A recent study published in the Journal of the American Medical Association (JAMA) confirms what many have suspected: Insufficient sleep has potentially dangerous results for adolescents and teens.  These effects can include learning difficulties and impaired judgement. Sleep-deprived teens are at a higher risk for obesity, diabetes, mental health and attention problems.  Teens who get insufficient sleep take risks that can result in traffic crashes—a leading cause of death in adolescents.

The American Academy of Sleep Medicine has recommended that children aged 6–12 years should regularly sleep 9–12 hours per 24 hours and teenagers aged 13–18 years should sleep 8–10 hours per 24 hours.Teens who sleep less than eight hours a night are considered sleep-deprived, yet about 72% of high school students get less than the recommended amount of sleep during the week. Researchers at Brigham and Women’s Hospital in Boston found that that teens who do not get sufficient sleep are more likely to engage in risky behaviors including smoking, drinking alcohol, and driving under the influence.

Furthermore, those who sleep less than six hours a night engaged in risky behavior much more than those who sleep eight hours or more.  “Researchers examined a national data sample of risk-taking behaviors and sleep duration self-reported by high school students over eight years and found an association between sleep duration and personal safety risk-taking actions.” They even had an increased potential of suicidal thoughts and suicide attempts than their age-mate who slept more.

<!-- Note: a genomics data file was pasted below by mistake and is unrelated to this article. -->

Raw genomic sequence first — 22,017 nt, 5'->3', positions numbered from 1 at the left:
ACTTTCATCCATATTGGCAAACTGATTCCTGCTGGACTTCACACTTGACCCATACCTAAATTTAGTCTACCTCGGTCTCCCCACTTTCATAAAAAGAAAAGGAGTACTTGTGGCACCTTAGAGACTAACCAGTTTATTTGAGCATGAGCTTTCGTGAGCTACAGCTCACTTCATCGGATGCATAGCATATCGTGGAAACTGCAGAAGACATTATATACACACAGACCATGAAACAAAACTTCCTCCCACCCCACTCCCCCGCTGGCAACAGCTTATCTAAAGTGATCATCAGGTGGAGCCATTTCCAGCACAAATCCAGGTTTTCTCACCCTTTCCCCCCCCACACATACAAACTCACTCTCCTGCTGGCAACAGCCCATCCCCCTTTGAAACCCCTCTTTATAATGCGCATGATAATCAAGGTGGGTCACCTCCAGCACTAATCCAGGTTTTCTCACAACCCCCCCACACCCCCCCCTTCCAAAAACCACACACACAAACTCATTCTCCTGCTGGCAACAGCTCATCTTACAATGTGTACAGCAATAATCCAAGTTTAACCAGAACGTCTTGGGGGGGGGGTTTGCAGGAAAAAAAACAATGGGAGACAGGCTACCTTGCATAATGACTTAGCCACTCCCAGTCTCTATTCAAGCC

The data are clear and very disturbing: Chronic sleep loss and associated sleepiness and daytime impairments in adolescence are a serious threat to the academic success, health, and safety of our nation’s youth and an important public health issue. 

The use of smart phones and social media at night contribute to these poor sleep patterns.Scientific studies have pinpointed blue light as form of light that’s especially aggressive in triggering sleeplessness.  Parents should clearly monitor their teens’ sleep patterns and cell phone use.

No smart phones in the bedroom at night would be the first step to adjusting sleep patterns.  Adjusting the school day to align with teen sleep patterns would also alleviate some of the problems. Start School later has the following mission: Promoting sleep health and raising public awareness about the relationship of sleep and developmentally appropriate school hours to physical, psychological, and educational well-being. ​

Now the questions are: What are YOU doing to assist your teen in promoting sleep health? And what is   your SCHOOL DISTRICT doing?